All the members who have any knowledge at all of the struggle of the injured workers will remember they have made some demands since the beginning. One of the demands was dignified pensions. I explained at length that the pensions they are receiving now are not only not dignified, but are offensive. If we pass Bill 66, the system will be perpetuated because this will be the basis for the future compensation of all those injured workers. They will be forced to opt for the present system with a more damaging feature, which is the lack of any indexing in the future.

Another demand the injured workers have been making is job security. This bill does not provide for any type of job security. It talks only of "the impairment of earning capacity." As I explained at length before, impairment of earning capacity is based solely on the clinical, medical reasons on which the disability is decided. We think that excludes immediately the majority of the injured workers I represent, and for which I am working every day of the week.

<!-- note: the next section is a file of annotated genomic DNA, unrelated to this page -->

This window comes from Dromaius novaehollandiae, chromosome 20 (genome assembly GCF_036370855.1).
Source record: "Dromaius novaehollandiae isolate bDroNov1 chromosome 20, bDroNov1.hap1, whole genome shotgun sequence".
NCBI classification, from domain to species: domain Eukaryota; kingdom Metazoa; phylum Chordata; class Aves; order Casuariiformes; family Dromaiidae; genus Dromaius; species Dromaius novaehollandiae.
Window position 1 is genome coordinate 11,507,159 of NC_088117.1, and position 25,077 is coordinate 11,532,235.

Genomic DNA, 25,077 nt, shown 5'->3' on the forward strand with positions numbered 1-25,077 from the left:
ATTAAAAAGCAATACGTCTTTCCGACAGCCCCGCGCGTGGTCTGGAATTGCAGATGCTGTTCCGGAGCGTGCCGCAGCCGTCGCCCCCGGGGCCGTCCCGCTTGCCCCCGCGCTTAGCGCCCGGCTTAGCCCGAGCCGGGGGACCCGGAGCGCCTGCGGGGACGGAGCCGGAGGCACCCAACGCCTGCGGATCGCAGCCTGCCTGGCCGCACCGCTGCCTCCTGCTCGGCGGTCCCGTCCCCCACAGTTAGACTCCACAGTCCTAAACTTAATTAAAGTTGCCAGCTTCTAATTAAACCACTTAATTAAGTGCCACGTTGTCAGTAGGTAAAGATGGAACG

Unless the minister accepts that the concept of an impairment of earning capacity should include other elements such as social and economic elements, age, language, culture and skill, then this bill will be extremely damaging for those injured workers who will not he able to opt for the new system because they are not working now and will not be able to work. Therefore, they will be stuck with the present system and their pensions will not be indexed. Professor Weiler said time and again that the pensions of those who are receiving benefits now will not be indexed.

I think that our position is not unreasonable because, when the minister made his introductory remarks, he did not justify this bill. He said the only reason this bill was introduced and based on five per cent was the inflation rate.

10:20 p.m.